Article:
Dartmoor 20 Portfolio
This is what the Dartmoor 20 project is all about. Displaying the top 20 photographs in my portfolio showing Dartmoor National Park at it's best. It is of course a personal project and therfore many will disagree with my selection. If you can't find what you are looking for here then check out the main gallery.
This is a location I visit a lot. It has lot of interesting features and plenty to photograph, it's great for workshops. On this particular day it was magical; the lake had frozen and a thin dusting of snow blew about on the surface.
Often photographed from the outside, but rarley seen from the inside. Which is a shame, this small Church has a simplistic interior and unexplainable beauty all of it's own.
Sometimes a small part of a scene can say more than the grand gesture of the big vista. Brentor Bible cleverly reflects the quiet and tranquility of St Michaels.
Good parking and refreshments make this a popular spot. But plenty of scope for the photographer to escape the casual visitors and find a secluded spot for some picture taking.
This is one of my favourite places on Dartmoor. Often considered a bleak and barren landscape, but in this small area, you have the West Dart, Wistmans wood and few good tors.
A delightful location with lots of potential for photographers. Adding the Sepia tone and separating the main image from the background with the mist add to the strength of the image.
Not so hidden just hard to find as they can not be seen from the normal footpath. But steep descent to the brook at the valley bottom reveals this magical view.
The church has a commanding 360 degree view of the surrounding coutryside and can be seen on clear days from most corners of the moor if you look hard enough. Very photogenic cling to the end of the narrow Brent Tor.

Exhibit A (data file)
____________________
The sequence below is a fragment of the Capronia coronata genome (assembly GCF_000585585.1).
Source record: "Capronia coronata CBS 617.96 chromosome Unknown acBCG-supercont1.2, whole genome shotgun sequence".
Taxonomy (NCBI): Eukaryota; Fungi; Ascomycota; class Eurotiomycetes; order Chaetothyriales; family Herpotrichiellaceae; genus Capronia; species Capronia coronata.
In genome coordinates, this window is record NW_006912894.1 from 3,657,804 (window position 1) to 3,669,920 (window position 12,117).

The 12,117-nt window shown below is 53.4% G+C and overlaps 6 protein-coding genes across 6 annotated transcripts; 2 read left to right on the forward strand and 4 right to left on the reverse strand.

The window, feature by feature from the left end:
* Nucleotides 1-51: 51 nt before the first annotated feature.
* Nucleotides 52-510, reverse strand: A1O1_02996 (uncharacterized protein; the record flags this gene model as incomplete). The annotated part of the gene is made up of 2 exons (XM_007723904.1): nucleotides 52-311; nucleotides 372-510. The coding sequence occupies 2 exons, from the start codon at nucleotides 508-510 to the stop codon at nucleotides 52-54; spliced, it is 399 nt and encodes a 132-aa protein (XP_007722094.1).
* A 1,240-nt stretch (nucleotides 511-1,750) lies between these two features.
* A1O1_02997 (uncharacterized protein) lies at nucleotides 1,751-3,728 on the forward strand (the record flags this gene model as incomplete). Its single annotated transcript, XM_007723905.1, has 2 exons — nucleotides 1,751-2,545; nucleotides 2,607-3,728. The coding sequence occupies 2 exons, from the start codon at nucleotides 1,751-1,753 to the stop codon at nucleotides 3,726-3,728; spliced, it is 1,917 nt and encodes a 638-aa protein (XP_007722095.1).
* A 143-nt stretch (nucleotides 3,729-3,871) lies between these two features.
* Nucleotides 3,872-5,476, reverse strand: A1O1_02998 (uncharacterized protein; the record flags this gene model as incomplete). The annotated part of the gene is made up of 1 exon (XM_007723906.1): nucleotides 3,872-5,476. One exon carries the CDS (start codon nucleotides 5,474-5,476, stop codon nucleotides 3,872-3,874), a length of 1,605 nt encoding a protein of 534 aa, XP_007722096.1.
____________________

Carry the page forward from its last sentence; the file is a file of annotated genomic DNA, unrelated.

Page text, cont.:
An easily reached and over photographed scene. But with careful composition using a square format and classic monochrome, and original photograph can still be produced.
Burrator is one of my favourite locations. Water trees and foreground a great formula for classic landscape images. Add in a a twisted tree typical of Dartmoor and you have a great portrait of not only of Burrator but a compact view of the whole national park
Photography is all about light. And this oppourtunity was to good to let pass. Strong directional sunlight illumintaed the barren trees whilst Radick hill behind was still in deep shadow.
Not as sad as it sounds, but sad enough!Childe was a Saxon Hunter. Trapped on Dartmoor in a storm. Legend tells us this is where he was found and burried.
Made famous by legends, Wistmans wood is a notorius dark and spooky wood. However in my experince this is not true. Fascinating with twisted oak trees covered in Lichen and Moss.
One of the most important locations on Dartmoor. Home to the old Crockern, aincient pagan god of Dartmoor, and due to it's central location it was the meeting place of the Stannary Parliament.
Its nice to be surprised. I had driven over this bridge many times and always wondered what it might look like from below. One day I stopped and this scene greeted me.
The Meavy Norsworthy Bridge is located at the North eastern end of Burrator Reservior. I wanted to capture the old tree stump and bridge in the background. Deciding on the positioning of the tree stump took and eternity.
Hisley Bridge asks to be photographed. Its a photographic gem with its old worn moonstone construction, and back drop of Hisley woods. Also known as Packsaddle Bridge.
Dartmoor gets very cold. However this brings even more photographic oppourtunities to the brave photographer. These ice patterns were created by spray from the waterfall being blown and frozen the bare branches of a nearby tree forming this natural ice sculpture.
West Mill Tor from Yes Tor
The high moor can be bleak and barren. Colours are muted, contrast low and the overal scene uninspiring. But bring on dramatic lighting, and a bit of stormy weather and the landscape is transformed into a dramatic stage where the wind plays a merry tune and the clouds dance to its rythm.